Legal pricing: stop using the ‘C’ word

Posted by Richard Burcher, managing director of Legal Futures Associate Validatum

In a jam: what kind are you?

“This is a commodity business. In a commodity business, you have little or no control over pricing. The only thing you can control is your costs.”

No, these are not the words of a besieged law firm managing partner but those of a misguided Wall Street analyst making a comment about the losses at US Steel during the first quarter 2013.

This analyst continues, promoting cost cutting as the only thing that can be done to improve profitability and the only thing you can control in a commodity business. This is hard to read and digest. How can you make it on Wall Street as an analyst, and get away with irrational and unfounded statements like these?

This analyst’s view, sadly, has much in common with countless lawyers, their clients and more than a few commentators and consultants; the belief that the delivery of legal services is becoming increasingly commoditised is a development that is intended to and has the effect of reducing prices. This error of judgment is having a profoundly damaging effect on law firms’ strategic objectives and in particular, their whole approach to pricing and profitability.

Nor is this delusion confined to work like will drafting and residential conveyancing. I have heard clients describe everything from an AIM listing of a substantial corporate to complex bank financing described as ‘commoditised legal work’. The worst of it is that partners often agree, albeit reluctantly.

From the client perspective, it is a notion that they are understandably very happy to cultivate and reinforce at every opportunity. The ‘C’ word strikes fear into the heart of every partner trying to negotiate a decent fee. It comes with connotations of ready accessibility from other providers, all of whom will do it as well as you, low barriers to entry, low value, filling in a few standard forms and therefore low price. For all lawyers and their clients, commoditisation is synonymous with heavy discounting.

The problem has its origins in the conflation of two completely different concepts; efficiency/effectiveness on the one hand and genuine commoditisation on the other hand.

On the issue of efficiency and effectiveness, there is no doubt that there is a very real need for the profession to address its production and delivery methods. This recognition has seen increased interest in process improvement such as Lean, Six Sigma and legal project management initiatives.

The object of these initiatives is, amongst other things, to identify waste and duplication in the production process, thereby reducing production cost for the benefit of the firm in improved margins, the client in terms of reduced fees, or both.

Law firms must do this for their own sake and that of clients. The benefits are numerous and the profession, which frankly had little incentive to do anything about it prior to 2008, has a lot of catching up to do. So cost cutting has been the default setting for the last five years, but no business can cost-cut its way to prosperity. It’s a necessary and valuable strategy but a short-term one.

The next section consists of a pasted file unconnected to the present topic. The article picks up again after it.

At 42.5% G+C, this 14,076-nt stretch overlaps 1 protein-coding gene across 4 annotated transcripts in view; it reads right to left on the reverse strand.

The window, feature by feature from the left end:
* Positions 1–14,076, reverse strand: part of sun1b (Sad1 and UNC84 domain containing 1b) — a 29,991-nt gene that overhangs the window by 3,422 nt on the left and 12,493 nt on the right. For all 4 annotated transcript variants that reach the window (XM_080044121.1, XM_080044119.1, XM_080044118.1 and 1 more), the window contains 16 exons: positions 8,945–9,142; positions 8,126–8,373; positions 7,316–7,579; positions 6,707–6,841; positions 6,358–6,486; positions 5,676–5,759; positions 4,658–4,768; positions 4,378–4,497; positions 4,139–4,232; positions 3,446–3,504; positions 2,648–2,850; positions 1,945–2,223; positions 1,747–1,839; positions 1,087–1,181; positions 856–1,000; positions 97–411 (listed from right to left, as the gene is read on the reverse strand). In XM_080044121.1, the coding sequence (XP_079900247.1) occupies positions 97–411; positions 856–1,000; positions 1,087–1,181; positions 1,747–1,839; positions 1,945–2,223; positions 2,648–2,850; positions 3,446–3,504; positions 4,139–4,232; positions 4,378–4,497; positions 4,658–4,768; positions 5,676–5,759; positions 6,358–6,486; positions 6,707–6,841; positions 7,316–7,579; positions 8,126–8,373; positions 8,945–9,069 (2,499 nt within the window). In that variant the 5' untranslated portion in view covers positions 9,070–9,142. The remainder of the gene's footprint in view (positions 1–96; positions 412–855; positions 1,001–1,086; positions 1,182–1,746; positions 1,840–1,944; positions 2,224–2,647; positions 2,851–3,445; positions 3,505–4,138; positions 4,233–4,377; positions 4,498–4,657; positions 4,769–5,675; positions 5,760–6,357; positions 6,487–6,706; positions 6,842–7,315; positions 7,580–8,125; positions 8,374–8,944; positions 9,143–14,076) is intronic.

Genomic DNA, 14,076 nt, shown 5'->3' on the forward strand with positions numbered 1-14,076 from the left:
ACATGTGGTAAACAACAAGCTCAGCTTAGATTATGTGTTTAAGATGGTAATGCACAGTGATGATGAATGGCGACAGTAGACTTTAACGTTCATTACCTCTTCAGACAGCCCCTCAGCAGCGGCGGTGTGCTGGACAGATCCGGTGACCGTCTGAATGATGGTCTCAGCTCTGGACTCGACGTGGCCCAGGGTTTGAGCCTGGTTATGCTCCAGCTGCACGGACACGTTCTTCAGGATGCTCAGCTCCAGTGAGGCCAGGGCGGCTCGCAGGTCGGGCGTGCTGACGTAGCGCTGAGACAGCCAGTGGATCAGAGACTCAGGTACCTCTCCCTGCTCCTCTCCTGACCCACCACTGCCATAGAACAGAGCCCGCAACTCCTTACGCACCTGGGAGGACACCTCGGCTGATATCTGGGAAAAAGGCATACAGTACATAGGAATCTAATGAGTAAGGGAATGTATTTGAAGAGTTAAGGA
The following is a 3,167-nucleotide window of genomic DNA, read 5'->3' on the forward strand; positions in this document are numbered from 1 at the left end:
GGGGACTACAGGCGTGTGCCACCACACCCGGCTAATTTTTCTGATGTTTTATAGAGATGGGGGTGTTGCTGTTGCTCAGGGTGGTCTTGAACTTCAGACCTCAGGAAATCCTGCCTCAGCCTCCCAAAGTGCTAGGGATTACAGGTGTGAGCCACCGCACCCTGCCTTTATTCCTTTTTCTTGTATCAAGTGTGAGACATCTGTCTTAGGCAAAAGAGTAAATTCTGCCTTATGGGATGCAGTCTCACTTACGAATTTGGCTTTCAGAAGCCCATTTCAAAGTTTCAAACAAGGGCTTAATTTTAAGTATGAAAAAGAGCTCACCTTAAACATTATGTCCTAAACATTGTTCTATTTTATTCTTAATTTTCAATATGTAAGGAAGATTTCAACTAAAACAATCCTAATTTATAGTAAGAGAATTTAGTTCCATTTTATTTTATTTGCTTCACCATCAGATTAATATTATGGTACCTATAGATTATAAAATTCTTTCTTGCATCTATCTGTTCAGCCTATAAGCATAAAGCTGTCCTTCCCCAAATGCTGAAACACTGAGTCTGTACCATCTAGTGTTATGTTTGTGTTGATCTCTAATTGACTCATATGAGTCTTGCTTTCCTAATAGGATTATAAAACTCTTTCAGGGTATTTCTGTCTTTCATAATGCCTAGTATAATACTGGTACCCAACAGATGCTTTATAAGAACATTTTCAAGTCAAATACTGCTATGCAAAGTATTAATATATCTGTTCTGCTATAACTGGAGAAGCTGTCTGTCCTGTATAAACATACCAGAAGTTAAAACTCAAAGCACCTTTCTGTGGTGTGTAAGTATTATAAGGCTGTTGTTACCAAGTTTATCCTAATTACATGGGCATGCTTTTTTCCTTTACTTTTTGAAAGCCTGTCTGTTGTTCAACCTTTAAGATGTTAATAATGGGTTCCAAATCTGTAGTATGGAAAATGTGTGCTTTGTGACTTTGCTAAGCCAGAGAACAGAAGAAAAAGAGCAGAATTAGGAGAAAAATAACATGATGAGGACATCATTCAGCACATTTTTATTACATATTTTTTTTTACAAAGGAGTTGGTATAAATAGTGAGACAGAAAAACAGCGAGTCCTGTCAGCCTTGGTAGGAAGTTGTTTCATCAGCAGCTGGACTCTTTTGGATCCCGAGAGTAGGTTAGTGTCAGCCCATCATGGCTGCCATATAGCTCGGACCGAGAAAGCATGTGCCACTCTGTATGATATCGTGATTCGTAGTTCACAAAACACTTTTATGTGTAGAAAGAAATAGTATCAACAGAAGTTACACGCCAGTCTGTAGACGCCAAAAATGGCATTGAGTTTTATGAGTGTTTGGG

So, if commoditisation is not synonymous with cost cutting, process improvement and legal project management, what is it?

In business literature, commoditisation is defined as the process by which goods and services that were distinguishable in terms of attributes (uniqueness or brand) end up becoming simple commodities in the eyes of the market or consumers. Critically, it is the movement of a market from differentiated to undifferentiated price competition.

With an eye to resisting undifferentiated offerings and the resultant commoditisation of their services, some firms have focused relentlessly on becoming known for certain practice areas. In the US for example, think Skadden, Arps, Slate, Meagher & Flom that ranked first in BTI Consulting’s Client Perceptions of the Best Branded Law Firms report for successfully branding itself as ‘the transactions firm’.

Other firms have chosen to spotlight their business models. Jones Day, which ranked second in BTI’s survey, is recognised for client service, value and experience.

But differentiation is not confined to large firms or high-value matters. Pricing and service level options can be used very effectively, in isolation or combination to create significant visible differentiation around wills and powers of attorney, divorce, pre-nuptial agreements and residential conveyancing.

One of dozens of examples include the option of a ‘premium-priced’ residential conveyancing package that includes up to two home/hospital/rest home visits by a legal executive/paralegal – one to take instructions and one to get documents signed. This is a proven popular option with the elderly, the immobile, the unwell and those without easy transport options. It is this kind of differentiated offering that helps you stand out from the crowd.

Almost anything is capable of differentiation. If this were not true, how is it that Fortnum & Mason can charge £5.25 for a pot of strawberry jam compared to £0.29 for substantially the same thing at Tesco? Answer – maybe the name – ‘Tesco Everyday Value Strawberry Jam’ doesn’t have quite the gravitas of ‘Coronation Royal Sovereign Strawberry Preserve’?

Who would know if there is much to differentiate the two products (although one would suspect so)? More obviously, would anyone seriously suggest that the shopping experience is the same at both? And yet Fortnum & Mason is as busy and as profitable as it has ever been.

The firms that differentiate themselves most effectively are those that have identified aspects of their culture that make them superior service providers in their area and then communicate those advantages to the market in a consistent, compelling and memorable way.

Firms must resist the temptation to buy into the inane and demonstrably wrong assertion that legal services are all becoming commoditised and therefore you have no option but to slash your prices to preserve market share. There will always be people willing to pay for the ‘Coronation Royal Sovereign Strawberry Preserve’ provided you give them good reason to do so.

If you don’t give them reason to do so, you will never command anything other that ‘Everyday Value’ prices.

    Readers Comments

  • Kaizad says:

    Very well said Richard. It complements an article I read earlier today on another ‘c’ word – ‘confidence’ of partners to charge a premium for the value they are creating for clients.